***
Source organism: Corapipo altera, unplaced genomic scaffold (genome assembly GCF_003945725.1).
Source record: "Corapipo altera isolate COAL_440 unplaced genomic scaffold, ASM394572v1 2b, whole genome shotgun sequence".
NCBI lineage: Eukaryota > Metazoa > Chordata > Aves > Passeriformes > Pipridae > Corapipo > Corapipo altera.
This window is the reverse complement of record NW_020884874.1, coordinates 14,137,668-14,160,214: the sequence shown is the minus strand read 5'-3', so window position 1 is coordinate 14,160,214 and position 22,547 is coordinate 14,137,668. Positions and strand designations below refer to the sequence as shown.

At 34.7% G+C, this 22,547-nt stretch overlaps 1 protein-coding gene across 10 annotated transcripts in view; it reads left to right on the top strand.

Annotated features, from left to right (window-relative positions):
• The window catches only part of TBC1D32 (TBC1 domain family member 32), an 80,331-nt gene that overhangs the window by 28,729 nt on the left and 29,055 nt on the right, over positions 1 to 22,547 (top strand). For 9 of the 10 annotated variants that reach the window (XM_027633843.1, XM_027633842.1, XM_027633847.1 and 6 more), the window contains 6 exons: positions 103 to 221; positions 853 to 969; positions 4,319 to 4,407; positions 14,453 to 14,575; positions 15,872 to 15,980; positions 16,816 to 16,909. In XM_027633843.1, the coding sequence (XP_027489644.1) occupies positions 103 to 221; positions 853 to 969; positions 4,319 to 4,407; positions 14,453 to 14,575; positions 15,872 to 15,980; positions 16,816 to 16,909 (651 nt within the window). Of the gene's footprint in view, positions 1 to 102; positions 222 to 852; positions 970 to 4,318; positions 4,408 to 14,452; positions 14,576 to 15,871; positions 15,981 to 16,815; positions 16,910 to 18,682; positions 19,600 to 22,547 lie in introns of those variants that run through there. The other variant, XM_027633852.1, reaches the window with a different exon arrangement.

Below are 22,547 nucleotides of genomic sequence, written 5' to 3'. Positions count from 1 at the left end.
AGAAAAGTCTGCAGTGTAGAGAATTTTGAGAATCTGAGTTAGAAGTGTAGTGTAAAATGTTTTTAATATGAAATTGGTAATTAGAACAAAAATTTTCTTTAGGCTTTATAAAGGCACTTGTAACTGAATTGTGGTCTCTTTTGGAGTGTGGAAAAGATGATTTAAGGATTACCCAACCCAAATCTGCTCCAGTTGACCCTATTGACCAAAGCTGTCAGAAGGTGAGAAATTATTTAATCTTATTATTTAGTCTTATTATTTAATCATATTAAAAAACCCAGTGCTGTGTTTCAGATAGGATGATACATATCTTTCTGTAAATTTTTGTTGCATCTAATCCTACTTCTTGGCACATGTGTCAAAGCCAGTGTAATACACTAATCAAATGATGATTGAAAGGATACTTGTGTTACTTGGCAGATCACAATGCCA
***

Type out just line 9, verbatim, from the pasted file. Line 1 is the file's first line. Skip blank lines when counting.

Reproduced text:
AGAAAAGTCTGCAGTGTAGAGAATTTTGAGAATCTGAGTTAGAAGTGTAGTGTAAAATGTTTTTAATATGAAATTGGTAATTAGAACAAAAATTTTCTTTAGGCTTTATAAAGGCACTTGTAACTGAATTGTGGTCTCTTTTGGAGTGTGGAAAAGATGATTTAAGGATTACCCAACCCAAATCTGCTCCAGTTGACCCTATTGACCAAAGCTGTCAGAAGGTGAGAAATTATTTAATCTTATTATTTAGTCTTATTATTTAATCATATTAAAAAACCCAGTGCTGTGTTTCAGATAGGATGATACATATCTTTCTGTAAATTTTTGTTGCATCTAATCCTACTTCTTGGCACATGTGTCAAAGCCAGTGTAATACACTAATCAAATGATGATTGAAAGGATACTTGTGTTACTTGGCAGATCACAATGCCA